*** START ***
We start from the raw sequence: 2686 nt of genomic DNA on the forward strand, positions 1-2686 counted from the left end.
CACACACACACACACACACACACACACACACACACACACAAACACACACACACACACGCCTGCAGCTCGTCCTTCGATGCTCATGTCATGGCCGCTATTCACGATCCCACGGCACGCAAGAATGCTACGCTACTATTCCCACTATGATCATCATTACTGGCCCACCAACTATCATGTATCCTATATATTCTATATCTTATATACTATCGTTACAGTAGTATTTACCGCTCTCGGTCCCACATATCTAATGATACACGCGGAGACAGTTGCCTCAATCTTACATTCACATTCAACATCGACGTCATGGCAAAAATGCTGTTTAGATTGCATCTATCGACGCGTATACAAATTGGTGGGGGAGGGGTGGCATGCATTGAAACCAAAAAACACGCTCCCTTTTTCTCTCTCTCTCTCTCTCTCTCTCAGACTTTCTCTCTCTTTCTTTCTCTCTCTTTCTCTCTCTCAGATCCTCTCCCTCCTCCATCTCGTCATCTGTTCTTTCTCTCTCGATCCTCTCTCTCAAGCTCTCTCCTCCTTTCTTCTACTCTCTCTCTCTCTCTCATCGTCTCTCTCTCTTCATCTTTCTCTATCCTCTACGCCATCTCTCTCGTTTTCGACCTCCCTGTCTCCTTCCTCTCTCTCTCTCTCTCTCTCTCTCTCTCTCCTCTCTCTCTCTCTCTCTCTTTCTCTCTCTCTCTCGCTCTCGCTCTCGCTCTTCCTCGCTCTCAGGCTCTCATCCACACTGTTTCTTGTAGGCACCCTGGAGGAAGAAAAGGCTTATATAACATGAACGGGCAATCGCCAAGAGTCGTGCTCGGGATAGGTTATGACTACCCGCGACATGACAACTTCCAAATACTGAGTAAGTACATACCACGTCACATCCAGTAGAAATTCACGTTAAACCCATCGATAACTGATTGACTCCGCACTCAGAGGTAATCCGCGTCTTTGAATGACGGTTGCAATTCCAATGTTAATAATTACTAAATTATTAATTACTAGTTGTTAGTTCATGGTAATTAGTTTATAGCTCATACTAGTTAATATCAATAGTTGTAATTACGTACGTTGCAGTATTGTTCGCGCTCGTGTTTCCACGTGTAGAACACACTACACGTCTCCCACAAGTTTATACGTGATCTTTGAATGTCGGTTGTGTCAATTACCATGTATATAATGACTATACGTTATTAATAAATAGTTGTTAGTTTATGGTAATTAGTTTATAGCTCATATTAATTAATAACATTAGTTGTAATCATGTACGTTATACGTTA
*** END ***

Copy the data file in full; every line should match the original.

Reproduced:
We start from the raw sequence: 2686 nt of genomic DNA on the forward strand, positions 1-2686 counted from the left end.
CACACACACACACACACACACACACACACACACACACACAAACACACACACACACACGCCTGCAGCTCGTCCTTCGATGCTCATGTCATGGCCGCTATTCACGATCCCACGGCACGCAAGAATGCTACGCTACTATTCCCACTATGATCATCATTACTGGCCCACCAACTATCATGTATCCTATATATTCTATATCTTATATACTATCGTTACAGTAGTATTTACCGCTCTCGGTCCCACATATCTAATGATACACGCGGAGACAGTTGCCTCAATCTTACATTCACATTCAACATCGACGTCATGGCAAAAATGCTGTTTAGATTGCATCTATCGACGCGTATACAAATTGGTGGGGGAGGGGTGGCATGCATTGAAACCAAAAAACACGCTCCCTTTTTCTCTCTCTCTCTCTCTCTCTCTCAGACTTTCTCTCTCTTTCTTTCTCTCTCTTTCTCTCTCTCAGATCCTCTCCCTCCTCCATCTCGTCATCTGTTCTTTCTCTCTCGATCCTCTCTCTCAAGCTCTCTCCTCCTTTCTTCTACTCTCTCTCTCTCTCTCATCGTCTCTCTCTCTTCATCTTTCTCTATCCTCTACGCCATCTCTCTCGTTTTCGACCTCCCTGTCTCCTTCCTCTCTCTCTCTCTCTCTCTCTCTCTCTCTCCTCTCTCTCTCTCTCTCTCTTTCTCTCTCTCTCTCGCTCTCGCTCTCGCTCTTCCTCGCTCTCAGGCTCTCATCCACACTGTTTCTTGTAGGCACCCTGGAGGAAGAAAAGGCTTATATAACATGAACGGGCAATCGCCAAGAGTCGTGCTCGGGATAGGTTATGACTACCCGCGACATGACAACTTCCAAATACTGAGTAAGTACATACCACGTCACATCCAGTAGAAATTCACGTTAAACCCATCGATAACTGATTGACTCCGCACTCAGAGGTAATCCGCGTCTTTGAATGACGGTTGCAATTCCAATGTTAATAATTACTAAATTATTAATTACTAGTTGTTAGTTCATGGTAATTAGTTTATAGCTCATACTAGTTAATATCAATAGTTGTAATTACGTACGTTGCAGTATTGTTCGCGCTCGTGTTTCCACGTGTAGAACACACTACACGTCTCCCACAAGTTTATACGTGATCTTTGAATGTCGGTTGTGTCAATTACCATGTATATAATGACTATACGTTATTAATAAATAGTTGTTAGTTTATGGTAATTAGTTTATAGCTCATATTAATTAATAACATTAGTTGTAATCATGTACGTTATACGTTA